Experts say that mourning rituals after someone passes away help people cope better and play an important role in bereavement.
Dr Lucy Selman, an associate professor in end-of-life care at the University of Bristol and the founding director of the Good Grief Festival said that mourning externalises emotions of grief and begins the process of healing.
An associate professor of psychology at the University of Arizona and the author of "The Grieving Brain", Dr Mary-Frances O’Connor agrees and says mourning traditions are beneficial, reported The Guardian.
When everything feels uncertain, she said, rituals can help provide constancy and comfort. O'Connor said that traditions serve as a reminder of the fact that people before us have experienced similar feelings and losses and have continued living meaningful lives.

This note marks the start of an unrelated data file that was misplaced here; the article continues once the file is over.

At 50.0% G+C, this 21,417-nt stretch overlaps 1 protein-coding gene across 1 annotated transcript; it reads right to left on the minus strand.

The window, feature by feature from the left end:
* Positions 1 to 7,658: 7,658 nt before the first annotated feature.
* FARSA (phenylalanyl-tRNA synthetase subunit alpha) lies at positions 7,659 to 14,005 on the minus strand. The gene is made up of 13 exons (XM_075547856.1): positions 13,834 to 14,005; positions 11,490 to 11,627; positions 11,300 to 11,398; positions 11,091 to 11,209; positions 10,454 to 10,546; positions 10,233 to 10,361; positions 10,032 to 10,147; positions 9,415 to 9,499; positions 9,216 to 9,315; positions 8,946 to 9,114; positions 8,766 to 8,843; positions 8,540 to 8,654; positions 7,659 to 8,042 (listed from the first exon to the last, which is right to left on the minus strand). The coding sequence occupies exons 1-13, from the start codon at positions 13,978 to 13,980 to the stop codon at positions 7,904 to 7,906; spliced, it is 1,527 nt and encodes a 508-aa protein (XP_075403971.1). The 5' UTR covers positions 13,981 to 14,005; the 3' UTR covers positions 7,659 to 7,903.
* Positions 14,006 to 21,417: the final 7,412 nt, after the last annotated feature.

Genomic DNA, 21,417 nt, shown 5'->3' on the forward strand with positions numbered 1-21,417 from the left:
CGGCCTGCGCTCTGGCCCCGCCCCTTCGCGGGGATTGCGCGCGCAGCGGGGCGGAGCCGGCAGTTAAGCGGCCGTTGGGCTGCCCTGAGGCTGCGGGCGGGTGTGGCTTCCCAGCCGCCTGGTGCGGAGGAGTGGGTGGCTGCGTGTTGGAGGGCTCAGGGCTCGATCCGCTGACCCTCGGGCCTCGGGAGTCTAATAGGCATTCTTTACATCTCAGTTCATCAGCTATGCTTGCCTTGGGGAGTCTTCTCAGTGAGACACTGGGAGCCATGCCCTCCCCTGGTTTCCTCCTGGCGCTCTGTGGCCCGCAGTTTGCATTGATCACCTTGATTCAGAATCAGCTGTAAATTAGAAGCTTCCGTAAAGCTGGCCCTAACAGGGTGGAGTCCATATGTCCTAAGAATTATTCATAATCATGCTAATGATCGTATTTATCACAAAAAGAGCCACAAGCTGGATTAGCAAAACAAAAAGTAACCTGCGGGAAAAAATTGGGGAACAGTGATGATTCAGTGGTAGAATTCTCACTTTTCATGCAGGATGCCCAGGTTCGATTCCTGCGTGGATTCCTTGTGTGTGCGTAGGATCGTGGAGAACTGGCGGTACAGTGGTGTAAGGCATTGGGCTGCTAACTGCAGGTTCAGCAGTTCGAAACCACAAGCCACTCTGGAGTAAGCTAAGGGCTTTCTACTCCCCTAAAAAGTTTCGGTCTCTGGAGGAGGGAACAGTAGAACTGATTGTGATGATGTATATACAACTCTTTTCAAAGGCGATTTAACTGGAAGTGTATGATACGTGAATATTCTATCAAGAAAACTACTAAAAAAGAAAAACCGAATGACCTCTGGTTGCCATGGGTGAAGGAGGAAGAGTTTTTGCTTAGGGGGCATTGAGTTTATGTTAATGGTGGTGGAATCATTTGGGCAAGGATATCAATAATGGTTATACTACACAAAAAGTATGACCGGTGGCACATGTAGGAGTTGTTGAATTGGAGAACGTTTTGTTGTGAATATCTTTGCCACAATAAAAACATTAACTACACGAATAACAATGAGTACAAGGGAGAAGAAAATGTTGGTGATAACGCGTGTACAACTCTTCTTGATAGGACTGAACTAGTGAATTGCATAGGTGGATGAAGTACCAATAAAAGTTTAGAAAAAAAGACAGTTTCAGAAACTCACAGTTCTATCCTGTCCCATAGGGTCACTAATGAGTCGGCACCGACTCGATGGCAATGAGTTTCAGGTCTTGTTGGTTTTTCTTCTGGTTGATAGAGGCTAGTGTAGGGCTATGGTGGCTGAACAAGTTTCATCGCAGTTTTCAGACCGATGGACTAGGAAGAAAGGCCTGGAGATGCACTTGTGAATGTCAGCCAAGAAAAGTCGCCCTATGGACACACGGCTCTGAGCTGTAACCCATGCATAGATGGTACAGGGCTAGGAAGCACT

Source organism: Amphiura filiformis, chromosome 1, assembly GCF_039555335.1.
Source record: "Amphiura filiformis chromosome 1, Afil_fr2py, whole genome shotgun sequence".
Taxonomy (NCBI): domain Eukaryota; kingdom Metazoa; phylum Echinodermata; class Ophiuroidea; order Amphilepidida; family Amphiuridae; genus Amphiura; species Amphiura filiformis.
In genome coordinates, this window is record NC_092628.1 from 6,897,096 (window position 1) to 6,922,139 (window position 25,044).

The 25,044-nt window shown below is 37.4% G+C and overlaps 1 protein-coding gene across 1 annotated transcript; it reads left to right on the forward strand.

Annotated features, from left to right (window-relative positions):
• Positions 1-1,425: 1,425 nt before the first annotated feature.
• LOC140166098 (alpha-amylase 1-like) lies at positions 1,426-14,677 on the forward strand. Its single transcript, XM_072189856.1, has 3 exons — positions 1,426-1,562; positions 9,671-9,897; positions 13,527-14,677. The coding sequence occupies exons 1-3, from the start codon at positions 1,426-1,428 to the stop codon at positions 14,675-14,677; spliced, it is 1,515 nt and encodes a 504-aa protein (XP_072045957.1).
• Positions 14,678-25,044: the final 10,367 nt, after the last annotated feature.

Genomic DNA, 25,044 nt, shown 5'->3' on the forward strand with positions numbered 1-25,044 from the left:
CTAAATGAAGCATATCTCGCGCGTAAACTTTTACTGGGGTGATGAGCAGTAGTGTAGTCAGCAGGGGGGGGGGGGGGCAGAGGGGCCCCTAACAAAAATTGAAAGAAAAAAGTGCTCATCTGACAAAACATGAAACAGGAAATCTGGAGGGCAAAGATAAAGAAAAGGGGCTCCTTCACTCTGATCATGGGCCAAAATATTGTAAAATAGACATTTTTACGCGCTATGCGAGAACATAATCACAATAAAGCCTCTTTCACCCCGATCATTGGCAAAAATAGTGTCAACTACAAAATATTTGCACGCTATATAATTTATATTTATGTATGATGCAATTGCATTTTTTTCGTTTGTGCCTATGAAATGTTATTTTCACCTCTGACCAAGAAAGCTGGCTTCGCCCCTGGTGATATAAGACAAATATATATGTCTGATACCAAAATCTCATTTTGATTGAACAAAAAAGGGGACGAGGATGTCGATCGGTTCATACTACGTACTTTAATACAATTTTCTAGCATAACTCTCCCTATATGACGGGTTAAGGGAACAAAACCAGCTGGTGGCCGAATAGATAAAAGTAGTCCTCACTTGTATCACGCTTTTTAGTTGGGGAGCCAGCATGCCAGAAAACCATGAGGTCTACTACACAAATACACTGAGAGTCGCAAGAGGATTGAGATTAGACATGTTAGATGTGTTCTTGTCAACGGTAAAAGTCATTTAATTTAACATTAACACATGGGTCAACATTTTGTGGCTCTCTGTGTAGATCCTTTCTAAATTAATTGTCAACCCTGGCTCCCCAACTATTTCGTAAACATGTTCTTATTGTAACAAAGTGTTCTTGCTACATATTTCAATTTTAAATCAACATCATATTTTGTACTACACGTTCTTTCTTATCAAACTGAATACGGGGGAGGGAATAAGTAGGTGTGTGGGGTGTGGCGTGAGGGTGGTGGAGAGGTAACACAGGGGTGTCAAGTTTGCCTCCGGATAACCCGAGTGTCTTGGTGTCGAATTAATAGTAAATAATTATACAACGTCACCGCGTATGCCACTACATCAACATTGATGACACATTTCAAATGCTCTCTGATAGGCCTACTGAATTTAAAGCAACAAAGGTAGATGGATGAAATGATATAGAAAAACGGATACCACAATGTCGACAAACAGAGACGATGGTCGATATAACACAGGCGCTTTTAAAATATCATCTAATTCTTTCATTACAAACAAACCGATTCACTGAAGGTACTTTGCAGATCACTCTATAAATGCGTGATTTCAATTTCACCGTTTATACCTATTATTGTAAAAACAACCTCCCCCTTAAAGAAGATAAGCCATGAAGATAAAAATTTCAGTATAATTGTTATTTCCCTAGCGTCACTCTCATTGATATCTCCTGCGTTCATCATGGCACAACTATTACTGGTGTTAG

Selman pointed out that markers of grief like armbands create a sense of solidarity and serve as indicators to others to respect and comfort the bereaved.
Grief is easily ignored too. A YouGov survey showed that 30% of UK adults felt others did not refer to their loss at all. Mourning rituals can make it harder to neglect emotion.
O'Conner added that the expression of grief changed with time.
While armbands are one way of expression, she said that "condolences on Twitter are no less meaningful."
However, with society becoming more diverse and the world becoming a global village, it is crucial that we create more acceptance of different customs and rituals, noted Dr Chao Fang, a research fellow at the Centre for Death and Society at the University of Bath.
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